Ursula Cholmeley advises the best seeds to plant this autumn.
There are paper bags everywhere. Filled with the autumn seed harvest, some are hanging in the greenhouse and others are in the shop, where the team prepares the seeds. Once the seeds are separated from the husks, they are stored in tins and, depending on the variety and the quantity, put into the fridge or kept in boxes.
We collect seed from the borders, vegetable beds and meadows. Some will be biennial and the meadow seeds tend to be perennial, but the majority of our harvested seeds come from flowering annuals. Most of them are packaged for selling, but a chosen few will be sown in October for early flowers the following year.
Sowing this late means it’s vital to exercise some control over the growing conditions. The outdoor sowing of hardy annuals is over and is easy by comparison. The seed just needs broadcasting and watering carefully. Next to dormant perennials or under young shrubs, they make mats of strong foliage that will, mostly, survive the winter.
Gilia tricolor, Limnanthes douglasii and Nemophila work very well using this method. We edge a border with the Californian Gilia tricolor and underplant dwarf fruit trees with Limnanthes. Nemophila, with its undemanding nature, is suitable for use as ground cover almost anywhere. Later sowings are a bit different.
The focus here is on the quality of each individual plant or bloom and is a popular method with sweet-pea growers who require large flowers and strong foliage for cut-flower production and exhibition. The idea is to get sturdy plants established in 9cm pots. They’ll spend the winter in an unheated greenhouse or cold frame. Low temperatures are important as they restrain the top growth in favour of a good root system. Big roots mean the plants are ready to take up increased amounts of water and nutrients from the moment they’re planted out.
Annuals particularly suited to this way of growing include cornflowers, Ammi majus, Salvia viridis, Cerinthe major and sweet peas. Stephen, our senior gardener, sows 85 varieties of our sweet peas now (and does it all over again in the spring, to prolong the display). They sit modestly in a small area of the greenhouse. It doesn’t look like much, but we know that those few trays are going to fill yards of beds. If you wanted to try a couple of varieties, Gwendoline or Mrs Bernard Jones are good choices.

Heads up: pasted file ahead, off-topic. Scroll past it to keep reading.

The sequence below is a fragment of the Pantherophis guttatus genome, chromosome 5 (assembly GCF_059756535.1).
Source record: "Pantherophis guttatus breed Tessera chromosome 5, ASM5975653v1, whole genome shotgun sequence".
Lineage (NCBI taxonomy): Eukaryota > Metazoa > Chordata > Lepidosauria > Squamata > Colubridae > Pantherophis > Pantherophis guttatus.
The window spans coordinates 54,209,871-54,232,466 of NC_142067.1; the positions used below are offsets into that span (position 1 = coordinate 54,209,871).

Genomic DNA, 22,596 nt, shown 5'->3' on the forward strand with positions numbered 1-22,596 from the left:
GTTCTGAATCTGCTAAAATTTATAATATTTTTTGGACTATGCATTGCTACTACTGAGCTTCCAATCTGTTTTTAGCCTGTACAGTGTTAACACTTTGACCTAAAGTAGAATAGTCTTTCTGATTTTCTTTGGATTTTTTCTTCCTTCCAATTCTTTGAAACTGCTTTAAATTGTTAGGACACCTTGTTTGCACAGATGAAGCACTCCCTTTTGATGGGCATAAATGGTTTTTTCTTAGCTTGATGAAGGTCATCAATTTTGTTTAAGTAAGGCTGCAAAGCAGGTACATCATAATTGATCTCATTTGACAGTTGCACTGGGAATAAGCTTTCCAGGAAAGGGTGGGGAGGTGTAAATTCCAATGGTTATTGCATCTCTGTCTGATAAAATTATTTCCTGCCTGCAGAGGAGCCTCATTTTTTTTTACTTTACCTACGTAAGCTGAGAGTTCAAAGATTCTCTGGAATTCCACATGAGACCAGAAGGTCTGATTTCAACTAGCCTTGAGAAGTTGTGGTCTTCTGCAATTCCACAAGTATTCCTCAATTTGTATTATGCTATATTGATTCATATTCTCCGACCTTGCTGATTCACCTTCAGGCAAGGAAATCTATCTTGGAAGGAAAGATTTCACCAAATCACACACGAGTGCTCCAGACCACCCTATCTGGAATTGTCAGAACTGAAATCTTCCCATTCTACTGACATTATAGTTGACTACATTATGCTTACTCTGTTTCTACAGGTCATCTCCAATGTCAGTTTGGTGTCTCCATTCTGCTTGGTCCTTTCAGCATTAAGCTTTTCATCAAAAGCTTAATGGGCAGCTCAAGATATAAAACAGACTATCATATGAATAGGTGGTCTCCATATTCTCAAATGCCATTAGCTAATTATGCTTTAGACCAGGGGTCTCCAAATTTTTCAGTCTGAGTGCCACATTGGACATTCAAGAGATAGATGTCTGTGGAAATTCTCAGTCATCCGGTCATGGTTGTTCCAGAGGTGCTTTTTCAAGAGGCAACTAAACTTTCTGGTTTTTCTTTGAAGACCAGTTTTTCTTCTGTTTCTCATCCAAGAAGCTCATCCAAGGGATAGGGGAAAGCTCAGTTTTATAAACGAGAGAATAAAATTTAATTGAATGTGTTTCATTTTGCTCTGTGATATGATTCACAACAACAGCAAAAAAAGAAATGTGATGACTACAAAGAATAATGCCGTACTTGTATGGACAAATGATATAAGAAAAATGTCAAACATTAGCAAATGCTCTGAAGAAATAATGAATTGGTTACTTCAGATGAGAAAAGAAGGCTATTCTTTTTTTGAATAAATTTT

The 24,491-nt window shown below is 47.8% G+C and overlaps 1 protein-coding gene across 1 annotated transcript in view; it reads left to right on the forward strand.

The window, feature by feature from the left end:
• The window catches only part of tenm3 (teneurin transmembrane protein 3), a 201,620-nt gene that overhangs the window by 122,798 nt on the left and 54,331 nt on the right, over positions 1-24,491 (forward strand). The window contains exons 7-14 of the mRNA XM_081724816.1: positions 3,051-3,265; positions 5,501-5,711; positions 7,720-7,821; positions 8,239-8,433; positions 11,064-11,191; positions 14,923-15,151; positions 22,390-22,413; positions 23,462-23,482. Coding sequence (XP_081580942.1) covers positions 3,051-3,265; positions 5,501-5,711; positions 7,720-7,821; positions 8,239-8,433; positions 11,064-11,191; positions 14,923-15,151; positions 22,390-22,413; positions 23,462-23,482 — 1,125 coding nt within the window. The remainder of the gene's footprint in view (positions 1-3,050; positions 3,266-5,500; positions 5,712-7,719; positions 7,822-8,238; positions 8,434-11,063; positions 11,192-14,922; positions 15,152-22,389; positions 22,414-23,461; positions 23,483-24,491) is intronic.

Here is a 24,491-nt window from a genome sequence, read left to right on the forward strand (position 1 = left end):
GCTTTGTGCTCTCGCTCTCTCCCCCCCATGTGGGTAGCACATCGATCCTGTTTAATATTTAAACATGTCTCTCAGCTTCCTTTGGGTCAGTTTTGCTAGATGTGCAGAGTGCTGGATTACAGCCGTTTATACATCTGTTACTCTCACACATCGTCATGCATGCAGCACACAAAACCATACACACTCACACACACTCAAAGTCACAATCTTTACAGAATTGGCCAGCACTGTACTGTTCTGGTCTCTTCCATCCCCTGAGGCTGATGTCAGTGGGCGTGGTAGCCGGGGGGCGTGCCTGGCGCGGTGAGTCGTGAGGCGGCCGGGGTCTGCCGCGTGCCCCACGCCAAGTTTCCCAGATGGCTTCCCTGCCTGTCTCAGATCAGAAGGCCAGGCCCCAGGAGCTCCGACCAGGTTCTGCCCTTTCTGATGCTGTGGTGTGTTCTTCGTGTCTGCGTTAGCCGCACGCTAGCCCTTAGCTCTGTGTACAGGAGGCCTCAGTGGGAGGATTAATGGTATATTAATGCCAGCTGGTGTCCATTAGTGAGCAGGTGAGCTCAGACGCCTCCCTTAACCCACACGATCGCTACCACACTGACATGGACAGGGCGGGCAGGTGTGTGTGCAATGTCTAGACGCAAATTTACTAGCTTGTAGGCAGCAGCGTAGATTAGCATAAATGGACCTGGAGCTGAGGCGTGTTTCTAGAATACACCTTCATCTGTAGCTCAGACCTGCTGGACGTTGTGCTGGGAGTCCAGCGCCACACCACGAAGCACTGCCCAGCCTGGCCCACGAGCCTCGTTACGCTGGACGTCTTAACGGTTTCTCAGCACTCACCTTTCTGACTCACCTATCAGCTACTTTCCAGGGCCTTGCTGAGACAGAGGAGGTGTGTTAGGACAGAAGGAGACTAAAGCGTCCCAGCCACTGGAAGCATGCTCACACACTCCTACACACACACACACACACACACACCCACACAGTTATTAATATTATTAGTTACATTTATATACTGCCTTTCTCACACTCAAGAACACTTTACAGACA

From mid October to mid November in the South and a couple of weeks earlier further north, sow seed directly into pots, just a couple to each cell. Larger seeds, such as sweet peas, can be sown individually. Keep them under glass and you’ll find that there’s enough warmth and light left in the autumn day to give you some good plants. Growth can be painfully slow when compared with spring, but that’s desirable at this time.
The tricky time is deep winter. Slugs and snails will want to eat your plants and mice are happy to find a free meal at a lean time of year. We don’t like to use bait, so we keep our seedlings in frames especially designed to hold roottrainers. These are deep pots with corrugated sides, designed to encourage root growth. They’re covered in clear plastic shells to keep out diners.
Alternatively, you could put your pots on a table with an overhang, so the mice can’t climb over, or place them in an unheated propagating unit. Remember to allow air around the seedlings by lifting the lids on milder days and replacing them at night.
In early spring, gradually toughen up your plants by moving them outside without any cover they will stand several degrees of frost. Occasionally, we have a late frost that can clobber the young growth, but the strong root-ball usually means they shoot away again. Expect big plants with lots of flowers from mid May.
Our sweet peas won’t start to flower until mid June, but they’re worth waiting for. We’ll have plants with huge leaves, long stems and big flowers that are the pride of the pickery.
* Get four mixed hardy plants, selected for you from the Country Life nursery. Visit www.countrylife.co.uk/nursery